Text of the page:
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  • Writer's pictureMagdeline Gomes

Senate Pushes for Legislation on Stronger Judicial Ethics Standards

The Supreme Court receives increased scrutiny amidst calls for increased ethical standards in the judiciary (Joe Ravi, Wikimedia Commons)

The Senate Judiciary Committee approved a bill on July 20 that calls for stricter ethical guidelines for the Supreme Court. This decision was a reaction to reports about justices receiving financial support for their trips from certain donors as well as additional unfair financial benefits. Republicans, in particular, are very vocal about their opposition to this bill, fearing it may cause harm to the court.

What Prompted This Legislation?

Reports from earlier this year regarding Justice Clarence Thomas’ participation in high-end holidays and a real estate deal with a major GOP donor acted as a catalyst for this bill. In addition, Justice Samuel Alito had previously taken a luxury vacation with a GOP donor, and Chief Justice John Roberts had chosen not to testify before the Judiciary Committee about the ethics of the court, both of which prompted calls for a deeper look into court ethics rules.

The State of the Legislation

The proposed bill that sets ethical guidelines for the Supreme Court faces significant opposition from Republicans. Due to this, the legislation stands little chance of advancing, as it needs at least nine votes from the Republican Party in the House to pass.

The bill would require the Supreme Court to, at a minimum, adopt and adhere to ethics and disclosure rules similar to those governing Congress, including strict disclosure requirements and the creation of a panel to investigate misconduct complaints. Democrats on the Judiciary Committee believe that the bill is necessary due to the court’s refusal to enforce its own ethics rules. Senator Richard J. Durbin, a Democrat from Illinois and chairman of the committee, said this regarding the bill: “This legislation will be a crucial first step in restoring confidence in the court after a steady stream of reports of justice’s ethical failures.”

The legislation comes after years of increasing tension and partisanship within the committee over the Supreme Court. Former President Donald Trump nominated three conservative justices to the court, all confirmed when Republicans were in the Senate majority, with considerable opposition from Democrats. As a result of the subsequent Republican majority on the court, several liberal policies were overturned, including the right to abortion on a federal scale. Republicans claimed that rather than ethics, the Democrats’ resistance to the court’s rulings is the primary motivation for the proposal.

The top Republican on the judiciary committee, South Carolina Senator Lindsey Graham, criticized Democrats’ efforts to pass the legislation. He claimed that the purpose of the bill was to destroy the court as it existed by tightening the rules around recusals and disqualifying conservatives from certain decisions. Instead, he stated that Congress should respect the separation of powers between the executive branch and the judicial system and stay out of the court’s affairs.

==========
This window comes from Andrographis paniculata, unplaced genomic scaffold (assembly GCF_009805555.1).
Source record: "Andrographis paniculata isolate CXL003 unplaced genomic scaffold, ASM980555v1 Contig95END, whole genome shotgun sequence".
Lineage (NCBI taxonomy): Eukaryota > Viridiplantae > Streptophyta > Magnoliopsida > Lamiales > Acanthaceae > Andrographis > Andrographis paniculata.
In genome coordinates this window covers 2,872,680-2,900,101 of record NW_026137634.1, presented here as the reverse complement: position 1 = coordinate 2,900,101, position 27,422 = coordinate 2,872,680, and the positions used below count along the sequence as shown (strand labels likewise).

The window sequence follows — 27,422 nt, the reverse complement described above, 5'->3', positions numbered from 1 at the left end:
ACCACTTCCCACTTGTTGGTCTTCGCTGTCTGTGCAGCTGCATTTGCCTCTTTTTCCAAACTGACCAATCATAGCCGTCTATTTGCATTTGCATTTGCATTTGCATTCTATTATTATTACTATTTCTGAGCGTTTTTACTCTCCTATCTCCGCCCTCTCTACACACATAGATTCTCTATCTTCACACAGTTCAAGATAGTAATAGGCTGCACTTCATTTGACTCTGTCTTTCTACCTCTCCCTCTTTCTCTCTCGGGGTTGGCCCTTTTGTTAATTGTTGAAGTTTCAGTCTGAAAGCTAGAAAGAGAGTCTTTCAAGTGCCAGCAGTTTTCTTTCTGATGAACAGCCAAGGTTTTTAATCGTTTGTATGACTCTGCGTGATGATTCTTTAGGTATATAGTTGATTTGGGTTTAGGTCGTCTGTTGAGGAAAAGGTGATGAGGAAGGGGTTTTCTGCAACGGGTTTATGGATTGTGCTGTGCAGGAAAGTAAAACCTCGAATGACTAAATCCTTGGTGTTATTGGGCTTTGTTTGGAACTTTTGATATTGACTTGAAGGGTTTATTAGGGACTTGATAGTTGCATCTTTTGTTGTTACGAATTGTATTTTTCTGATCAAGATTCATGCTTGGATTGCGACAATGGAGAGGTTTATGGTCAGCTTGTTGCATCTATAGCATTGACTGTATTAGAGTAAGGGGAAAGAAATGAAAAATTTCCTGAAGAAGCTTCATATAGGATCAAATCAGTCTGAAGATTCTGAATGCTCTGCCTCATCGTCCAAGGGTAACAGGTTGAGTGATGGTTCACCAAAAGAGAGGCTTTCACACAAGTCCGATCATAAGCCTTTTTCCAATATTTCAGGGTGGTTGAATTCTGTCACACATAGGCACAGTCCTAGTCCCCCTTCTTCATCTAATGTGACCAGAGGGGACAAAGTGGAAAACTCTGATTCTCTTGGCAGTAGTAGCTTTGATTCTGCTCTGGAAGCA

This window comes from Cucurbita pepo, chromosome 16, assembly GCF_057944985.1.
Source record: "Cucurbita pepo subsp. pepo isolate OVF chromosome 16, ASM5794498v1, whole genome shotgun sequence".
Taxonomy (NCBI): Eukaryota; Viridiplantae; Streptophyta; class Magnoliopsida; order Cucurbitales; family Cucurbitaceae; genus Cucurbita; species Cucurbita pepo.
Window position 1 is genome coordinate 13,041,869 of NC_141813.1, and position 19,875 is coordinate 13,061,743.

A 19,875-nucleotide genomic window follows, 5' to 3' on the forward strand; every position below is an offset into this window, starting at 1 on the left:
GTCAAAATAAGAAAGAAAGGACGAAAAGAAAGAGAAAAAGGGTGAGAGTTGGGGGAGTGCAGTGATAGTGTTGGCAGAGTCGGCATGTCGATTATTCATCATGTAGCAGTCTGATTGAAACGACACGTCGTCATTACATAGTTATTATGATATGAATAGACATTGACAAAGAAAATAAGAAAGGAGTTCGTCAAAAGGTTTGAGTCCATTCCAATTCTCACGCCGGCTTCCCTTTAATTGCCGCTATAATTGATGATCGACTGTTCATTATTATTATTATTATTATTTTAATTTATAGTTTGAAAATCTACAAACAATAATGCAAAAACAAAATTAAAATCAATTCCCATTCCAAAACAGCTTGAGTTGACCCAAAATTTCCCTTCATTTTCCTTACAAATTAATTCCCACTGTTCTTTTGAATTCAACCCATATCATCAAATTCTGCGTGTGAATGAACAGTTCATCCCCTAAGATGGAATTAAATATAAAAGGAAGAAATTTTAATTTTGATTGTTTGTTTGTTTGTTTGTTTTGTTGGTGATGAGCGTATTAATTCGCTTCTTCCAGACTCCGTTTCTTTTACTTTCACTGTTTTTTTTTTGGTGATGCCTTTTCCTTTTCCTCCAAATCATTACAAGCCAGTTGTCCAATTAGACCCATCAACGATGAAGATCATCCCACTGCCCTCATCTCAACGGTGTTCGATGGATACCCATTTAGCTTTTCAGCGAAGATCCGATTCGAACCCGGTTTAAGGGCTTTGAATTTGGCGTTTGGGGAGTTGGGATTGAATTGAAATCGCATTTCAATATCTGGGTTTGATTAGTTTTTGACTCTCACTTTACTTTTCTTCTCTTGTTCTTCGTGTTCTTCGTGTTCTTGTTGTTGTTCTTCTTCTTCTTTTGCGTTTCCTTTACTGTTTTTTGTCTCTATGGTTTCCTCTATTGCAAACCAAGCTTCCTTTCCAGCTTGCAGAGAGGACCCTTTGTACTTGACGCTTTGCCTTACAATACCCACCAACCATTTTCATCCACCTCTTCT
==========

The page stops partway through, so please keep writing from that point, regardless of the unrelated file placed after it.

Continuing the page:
Graham, as well as other Republicans on the panel, asserted that the proposal blatantly violated the Constitution’s separation of powers because it would give lower court judges the authority to assess justices who review and occasionally overturn decisions made by lower courts. It has further been speculated that lawyers would attempt to clog the court by using the new procedures to compel justices to recuse themselves.

Roberts had been invited by Durbin to speak at a hearing, but Roberts rejected, stating that chief justice testimony is extremely uncommon because upholding judicial independence is highly prioritized. Instead, Roberts sent the court’s nine justices a statement on “Ethics Principles and Practices” outlining the moral guidelines they should adhere to concerning business travel, gifts, and outside income. A statement provided by Roberts said that the nine justices “reaffirm and restate foundational ethics principles and practices to which they subscribe in carrying out their responsibilities as Members of the Supreme Court of the United States.” Additionally, there was a promise that at least some small additional disclosure would be made when one or more of the justices opt not to participate in a case. Many report that the justices have been inconsistent in doing so since. Roberts broadly stated that the court could do more to maintain a high level of ethical conduct. Still, he declined to elaborate further or provide any additional details on this matter.



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